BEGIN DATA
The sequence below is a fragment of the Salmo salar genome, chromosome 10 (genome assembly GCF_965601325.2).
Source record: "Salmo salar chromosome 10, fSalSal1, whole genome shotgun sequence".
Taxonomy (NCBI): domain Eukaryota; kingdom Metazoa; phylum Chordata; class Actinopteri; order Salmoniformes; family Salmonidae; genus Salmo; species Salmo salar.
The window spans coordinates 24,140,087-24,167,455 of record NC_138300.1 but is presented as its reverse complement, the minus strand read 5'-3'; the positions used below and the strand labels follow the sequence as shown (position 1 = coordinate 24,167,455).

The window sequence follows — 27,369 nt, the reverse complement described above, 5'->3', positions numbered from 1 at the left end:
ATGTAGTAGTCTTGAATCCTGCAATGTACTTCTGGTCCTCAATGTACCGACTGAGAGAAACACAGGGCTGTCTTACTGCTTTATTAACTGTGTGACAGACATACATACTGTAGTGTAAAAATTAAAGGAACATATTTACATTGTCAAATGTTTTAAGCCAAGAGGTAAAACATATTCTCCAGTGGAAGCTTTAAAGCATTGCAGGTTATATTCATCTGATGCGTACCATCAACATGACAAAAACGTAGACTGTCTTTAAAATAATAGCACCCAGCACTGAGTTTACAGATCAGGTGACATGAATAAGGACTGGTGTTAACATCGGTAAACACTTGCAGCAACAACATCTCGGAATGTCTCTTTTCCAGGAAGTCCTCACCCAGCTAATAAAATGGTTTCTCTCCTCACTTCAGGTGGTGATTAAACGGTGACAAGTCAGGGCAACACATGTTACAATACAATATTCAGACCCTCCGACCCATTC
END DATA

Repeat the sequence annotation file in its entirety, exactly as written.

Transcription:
The sequence below is a fragment of the Salmo salar genome, chromosome 10 (genome assembly GCF_965601325.2).
Source record: "Salmo salar chromosome 10, fSalSal1, whole genome shotgun sequence".
Taxonomy (NCBI): domain Eukaryota; kingdom Metazoa; phylum Chordata; class Actinopteri; order Salmoniformes; family Salmonidae; genus Salmo; species Salmo salar.
The window spans coordinates 24,140,087-24,167,455 of record NC_138300.1 but is presented as its reverse complement, the minus strand read 5'-3'; the positions used below and the strand labels follow the sequence as shown (position 1 = coordinate 24,167,455).

The window sequence follows — 27,369 nt, the reverse complement described above, 5'->3', positions numbered from 1 at the left end:
ATGTAGTAGTCTTGAATCCTGCAATGTACTTCTGGTCCTCAATGTACCGACTGAGAGAAACACAGGGCTGTCTTACTGCTTTATTAACTGTGTGACAGACATACATACTGTAGTGTAAAAATTAAAGGAACATATTTACATTGTCAAATGTTTTAAGCCAAGAGGTAAAACATATTCTCCAGTGGAAGCTTTAAAGCATTGCAGGTTATATTCATCTGATGCGTACCATCAACATGACAAAAACGTAGACTGTCTTTAAAATAATAGCACCCAGCACTGAGTTTACAGATCAGGTGACATGAATAAGGACTGGTGTTAACATCGGTAAACACTTGCAGCAACAACATCTCGGAATGTCTCTTTTCCAGGAAGTCCTCACCCAGCTAATAAAATGGTTTCTCTCCTCACTTCAGGTGGTGATTAAACGGTGACAAGTCAGGGCAACACATGTTACAATACAATATTCAGACCCTCCGACCCATTC